Human influenza viral infection in utero alters glial fibrillary acidic protein immunoreactivity in the developing brains of neonatal mice

S H Fatemi, E. S. Emamian, R. W. Sidwell, D. A. Kist, J. M. Stary, J. A. Earle, P. Thuras

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96 Scopus citations


Epidemiological reports describe a strong association between prenatal human influenza viral infection and later development of schizophrenia. Postmodern human brain studies, however, indicate a lack of gliosis in schizophrenic brains presumably secondary to absence of glial cells during the second trimester viral infection in utero. We hypothesized that human influenza infection in day 9 pregnant mice would alter the expression of glial fibrillary acidic protein (GFAP, an important marker of gliosis, neuron migration, and reactive injury) in developing brains of postnatal days 0, 14 and 35 mice. Determination of cellular GFAP immunoreactivity (IR) expressed as cell density in cortex and hippocampus of control and experimental brains showed increases in GFAP-positive density in exposed cortical (P = 0.03 day 14 vs control) and hippocampal cells (P= 0.035 day 14, P= 0.034 day 35). Similarly, ependymal cell layer GFAP-IR cell counts showed increases with increasing brain age from day 0, to days 14 and 35 in infected groups (P= 0.037, day 14) vs controls. The GFAP-positive cells in prenatally exposed brains showed 'hypertrophy' and more stellate morphology. These results implicate a significant role of prenatal human influenza viral infection on subsequent gliosis, which persists throughout brain development in mice from birth to adolescence.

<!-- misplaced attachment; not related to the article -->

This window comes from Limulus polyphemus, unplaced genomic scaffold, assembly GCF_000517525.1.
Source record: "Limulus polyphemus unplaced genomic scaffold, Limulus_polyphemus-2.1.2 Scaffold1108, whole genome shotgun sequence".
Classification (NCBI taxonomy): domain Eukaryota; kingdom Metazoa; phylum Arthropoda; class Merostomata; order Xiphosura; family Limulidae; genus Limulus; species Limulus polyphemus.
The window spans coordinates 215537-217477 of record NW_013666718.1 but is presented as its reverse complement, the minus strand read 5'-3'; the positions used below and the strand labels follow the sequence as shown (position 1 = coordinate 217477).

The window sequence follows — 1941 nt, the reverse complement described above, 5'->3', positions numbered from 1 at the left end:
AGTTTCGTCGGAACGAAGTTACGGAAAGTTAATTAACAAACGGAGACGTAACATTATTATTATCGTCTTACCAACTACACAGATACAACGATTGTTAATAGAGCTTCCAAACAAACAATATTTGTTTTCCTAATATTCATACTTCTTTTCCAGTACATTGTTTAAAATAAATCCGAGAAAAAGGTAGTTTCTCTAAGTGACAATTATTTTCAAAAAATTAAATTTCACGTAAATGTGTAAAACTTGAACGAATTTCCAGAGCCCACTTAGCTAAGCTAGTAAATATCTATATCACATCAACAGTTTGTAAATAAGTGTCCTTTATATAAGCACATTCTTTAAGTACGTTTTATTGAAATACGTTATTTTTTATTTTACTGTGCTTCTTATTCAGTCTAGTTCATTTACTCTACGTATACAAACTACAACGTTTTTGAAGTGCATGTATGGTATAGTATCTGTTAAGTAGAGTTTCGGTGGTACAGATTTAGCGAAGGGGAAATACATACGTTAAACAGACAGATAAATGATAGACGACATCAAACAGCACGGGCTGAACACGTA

Original languageEnglish (US)
Pages (from-to)633-640
Number of pages8
JournalMolecular psychiatry
Issue number6
StatePublished - 2002

Bibliographical note

Funding Information:
Supported by the National Alliance for Research on schizophrenia and depression, NARSAD established investigator award (Phyllis and Perry Schwartz investigator award), by University of Minnesota Medical Foundation (SHF) and NIH contract NO1-A1-65291 (RWS). Some of the data were presented at the Biological Psychiatry meeting in Washington, DC held in May 1999 and the 5th Stanley Neurovirology Symposium held in November 1999 in Bethesda, Maryland. We appreciate the dedicated secretarial help by Ms Janet Holland.


  • Autism
  • GFAP
  • Infection
  • Influenza
  • Mice
  • Prenatal
  • Schizophrenia

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